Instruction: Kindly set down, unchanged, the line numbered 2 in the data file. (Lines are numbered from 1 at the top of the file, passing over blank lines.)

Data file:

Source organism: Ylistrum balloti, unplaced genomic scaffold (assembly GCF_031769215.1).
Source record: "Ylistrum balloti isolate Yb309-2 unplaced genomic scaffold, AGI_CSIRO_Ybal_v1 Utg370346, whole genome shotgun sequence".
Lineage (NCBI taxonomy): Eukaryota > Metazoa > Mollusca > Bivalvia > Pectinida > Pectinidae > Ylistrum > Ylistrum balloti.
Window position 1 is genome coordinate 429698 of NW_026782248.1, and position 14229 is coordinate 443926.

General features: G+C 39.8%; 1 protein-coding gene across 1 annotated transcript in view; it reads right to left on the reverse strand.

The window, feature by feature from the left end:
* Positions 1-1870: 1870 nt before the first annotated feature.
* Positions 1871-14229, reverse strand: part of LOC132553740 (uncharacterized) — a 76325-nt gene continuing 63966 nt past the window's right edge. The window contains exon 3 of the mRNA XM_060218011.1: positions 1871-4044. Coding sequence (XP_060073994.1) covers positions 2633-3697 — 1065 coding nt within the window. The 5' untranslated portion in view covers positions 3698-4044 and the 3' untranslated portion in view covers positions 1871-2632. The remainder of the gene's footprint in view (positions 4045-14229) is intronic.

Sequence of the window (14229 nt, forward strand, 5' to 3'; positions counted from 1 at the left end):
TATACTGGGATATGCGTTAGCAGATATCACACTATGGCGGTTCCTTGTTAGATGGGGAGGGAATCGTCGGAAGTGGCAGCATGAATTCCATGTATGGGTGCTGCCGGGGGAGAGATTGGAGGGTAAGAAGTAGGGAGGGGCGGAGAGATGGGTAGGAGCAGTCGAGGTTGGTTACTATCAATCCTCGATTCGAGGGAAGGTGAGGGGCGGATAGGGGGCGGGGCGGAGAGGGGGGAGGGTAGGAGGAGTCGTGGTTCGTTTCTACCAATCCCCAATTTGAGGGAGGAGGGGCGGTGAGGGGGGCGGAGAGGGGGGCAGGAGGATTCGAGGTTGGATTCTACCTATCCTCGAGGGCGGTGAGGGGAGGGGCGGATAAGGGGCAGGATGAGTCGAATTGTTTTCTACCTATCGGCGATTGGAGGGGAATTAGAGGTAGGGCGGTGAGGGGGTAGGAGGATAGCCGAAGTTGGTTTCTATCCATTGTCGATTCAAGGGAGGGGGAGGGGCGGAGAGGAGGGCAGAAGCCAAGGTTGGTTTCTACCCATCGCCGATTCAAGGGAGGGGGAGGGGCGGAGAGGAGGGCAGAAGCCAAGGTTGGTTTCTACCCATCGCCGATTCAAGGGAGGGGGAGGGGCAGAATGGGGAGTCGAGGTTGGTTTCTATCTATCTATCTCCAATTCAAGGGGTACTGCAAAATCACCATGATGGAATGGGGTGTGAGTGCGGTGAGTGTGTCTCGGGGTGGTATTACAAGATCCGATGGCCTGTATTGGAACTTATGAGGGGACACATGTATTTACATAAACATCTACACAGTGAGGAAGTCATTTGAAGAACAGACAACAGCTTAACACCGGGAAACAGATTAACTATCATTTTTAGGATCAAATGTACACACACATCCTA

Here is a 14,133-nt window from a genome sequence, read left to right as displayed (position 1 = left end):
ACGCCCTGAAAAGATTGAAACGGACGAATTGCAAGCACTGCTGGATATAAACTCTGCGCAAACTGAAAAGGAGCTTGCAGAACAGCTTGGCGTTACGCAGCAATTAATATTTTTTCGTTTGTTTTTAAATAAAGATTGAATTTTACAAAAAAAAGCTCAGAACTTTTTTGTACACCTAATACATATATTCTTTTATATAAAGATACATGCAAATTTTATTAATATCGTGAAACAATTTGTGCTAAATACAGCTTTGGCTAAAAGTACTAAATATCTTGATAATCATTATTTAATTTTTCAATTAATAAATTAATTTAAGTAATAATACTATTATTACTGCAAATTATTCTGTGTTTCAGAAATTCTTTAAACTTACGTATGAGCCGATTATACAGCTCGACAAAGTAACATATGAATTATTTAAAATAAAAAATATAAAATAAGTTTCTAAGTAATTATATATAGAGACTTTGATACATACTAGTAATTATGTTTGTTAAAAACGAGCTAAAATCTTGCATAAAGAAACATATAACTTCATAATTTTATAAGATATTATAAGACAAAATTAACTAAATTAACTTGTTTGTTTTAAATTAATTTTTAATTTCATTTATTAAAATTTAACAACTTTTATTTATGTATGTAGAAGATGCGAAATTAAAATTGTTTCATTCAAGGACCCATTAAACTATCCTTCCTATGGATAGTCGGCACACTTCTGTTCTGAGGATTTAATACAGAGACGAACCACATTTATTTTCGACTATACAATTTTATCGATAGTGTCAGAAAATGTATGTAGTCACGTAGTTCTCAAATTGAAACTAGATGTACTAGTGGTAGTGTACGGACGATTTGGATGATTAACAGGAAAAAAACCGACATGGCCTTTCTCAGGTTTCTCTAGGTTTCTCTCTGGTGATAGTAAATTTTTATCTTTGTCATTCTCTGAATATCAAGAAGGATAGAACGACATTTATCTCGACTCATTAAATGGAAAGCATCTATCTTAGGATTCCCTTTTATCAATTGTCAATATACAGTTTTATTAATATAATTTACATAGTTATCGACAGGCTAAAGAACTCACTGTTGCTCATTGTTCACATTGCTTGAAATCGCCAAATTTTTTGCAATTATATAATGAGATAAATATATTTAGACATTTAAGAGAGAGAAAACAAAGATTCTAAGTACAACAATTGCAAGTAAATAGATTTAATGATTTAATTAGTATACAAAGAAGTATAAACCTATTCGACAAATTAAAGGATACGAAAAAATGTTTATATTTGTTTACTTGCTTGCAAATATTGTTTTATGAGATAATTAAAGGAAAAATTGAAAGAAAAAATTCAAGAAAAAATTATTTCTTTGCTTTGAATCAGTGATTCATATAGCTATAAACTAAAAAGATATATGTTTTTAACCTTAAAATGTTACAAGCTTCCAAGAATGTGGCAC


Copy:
Source record: "Ylistrum balloti isolate Yb309-2 unplaced genomic scaffold, AGI_CSIRO_Ybal_v1 Utg370346, whole genome shotgun sequence".